In the late 1670s, Jingdezhen produced the high quality of porcelains under the well-organized imperial’s kilns and control. The overseas customers for Chinese porcelain were taking the trade of porcelains again from China, instead of Japan. By a more peaceful condition and no constraints of trade, VOC began to contact either imperial or private kilns at Jingdezhen in the late 1670 to 1672. Dutch East India Company (VOC) in Batavia (present-today Jakarta) should submit and satisfy orders from Europeans demands living in Batavia and Europe countries. The wares were shipped by VOC merchant junks to Batavia before distributing them to Europe countries.2) The present dish is one of the imperial Chinese wares exported to Batavia and Europe countries via VOC junks in the late 17th century.

The Chinese porcelain art scholars ascertain that a large and heavily potted dish decorated in underglaze blue and copper red and also exhibiting the channeled foot like the present dish is a typical dish produced in the late 17th century of Kangxi reign. The typical dish is featured with a channeled foot that appears to have been used by the potters at Jingdezhen for a short period of time around 1670, and disappeared in the second half of the Kangxi period. In addition, the design painted in the combination of underglaze blue and copper red like the present dish were produced during early Kangxi reign, that the date given is usually 1671. The underglaze blue and red decoration technique first appeared during the Yuan dynasty and continued to be employed in the early and mid-Ming to early Kangxi reigns. It was difficult for potters to achieve the perfect and luminous result and the vessel being often diffused and dull since the firing requirements for cobalt blue and copper red are different. Though, the most successful product of underglaze blue and copper red decoration began to appear in the late Kangxi and Yongzheng reigns of Qing dynasty.3)

The design of deer and cranes itself is a genre of Chinese painting tradition devoted to depicting them in a wide range of natural landscape, including leafy pine trees fungus, bamboo and rocks like on the present piece. The style of deer around the old pine tree on the present piece probably adopted that of scroll ink painting of Bada Shanren (1626 – 1705), a famous Chinese painter of ink wash painting and a royal descendant of the lost Ming dynasty in early Qing dynasty. For example, a scroll, mounted and framed, ink on paper entitled “Stag and Pine” (161.8 x 67 cm) by Bada Shanren (1626 – 1705) was sold at Christie’s Hong Kong, 25th November 2015, lot. 1065 (see fig. 1). The catalogue affirms that Pine trees, cranes and deer are recurring subject matters in Bada Shanren’s late works. The subject of deer and crane painting like on the current piece was then widely popular in later reigns, particularly painted by Shen Quan (1682 – 1762 AD). For example, a scroll ink and color on paper “Two Deer in Pine Valley” by Shen Quan (1682 – 1762 AD) is from National Museum of Korea (See fig. 2).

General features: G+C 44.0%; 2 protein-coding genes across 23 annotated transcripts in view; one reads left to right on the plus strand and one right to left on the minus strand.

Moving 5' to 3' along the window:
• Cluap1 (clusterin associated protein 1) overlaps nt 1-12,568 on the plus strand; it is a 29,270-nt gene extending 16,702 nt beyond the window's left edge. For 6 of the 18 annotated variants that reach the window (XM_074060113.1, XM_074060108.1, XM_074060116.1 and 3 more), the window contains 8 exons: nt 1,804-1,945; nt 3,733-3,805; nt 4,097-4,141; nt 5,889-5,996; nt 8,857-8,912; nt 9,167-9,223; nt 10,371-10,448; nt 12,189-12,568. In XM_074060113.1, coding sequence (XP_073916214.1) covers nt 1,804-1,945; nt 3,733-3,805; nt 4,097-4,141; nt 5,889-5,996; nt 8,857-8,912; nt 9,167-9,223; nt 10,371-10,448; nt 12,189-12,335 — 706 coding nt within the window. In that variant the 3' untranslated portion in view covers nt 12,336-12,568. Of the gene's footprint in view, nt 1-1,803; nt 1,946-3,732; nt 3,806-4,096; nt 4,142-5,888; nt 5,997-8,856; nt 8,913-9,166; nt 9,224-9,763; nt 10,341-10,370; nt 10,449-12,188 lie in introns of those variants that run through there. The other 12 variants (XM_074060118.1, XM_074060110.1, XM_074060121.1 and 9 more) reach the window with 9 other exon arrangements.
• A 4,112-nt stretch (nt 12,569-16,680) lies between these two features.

The image of deer was also popularly depicted on Japanese wares that became Chinese porcelain’s rival in 17th and 18th centuries. John Ayers, Oliver Impey and J.V.G Mallet argue that because Japanese ceramics, in particular the unique designed and drawn one in the 1670s, had grown so popular within Europe, including the Dutch, that Europeans started purchasing them from southern Chinese sources, as evidenced by the collections found in UK, Germany and France in addition to Ducts. This argument is taken further by other scholars who attributed Chinese stylistic to emulating Japanese templates. After Ming-Qing transitional period, Chu Lung-hsing’s important essay makes the innovative argument of the important influence of Japanese ceramics images of the Dutch people on Chinese porcelain.4) Further, the design of deer and crane around pine tree and ‘Master of the Rock’ landscape like on the present dish is also frequently depicted on blue-and-white ‘Kraak’ style wares produced in the late Ming and Transitional periods. Meanwhile, underglaze blue and copper-red designs on Kangxi reign wares are frequently attributed to early Kangxi period in 1671s.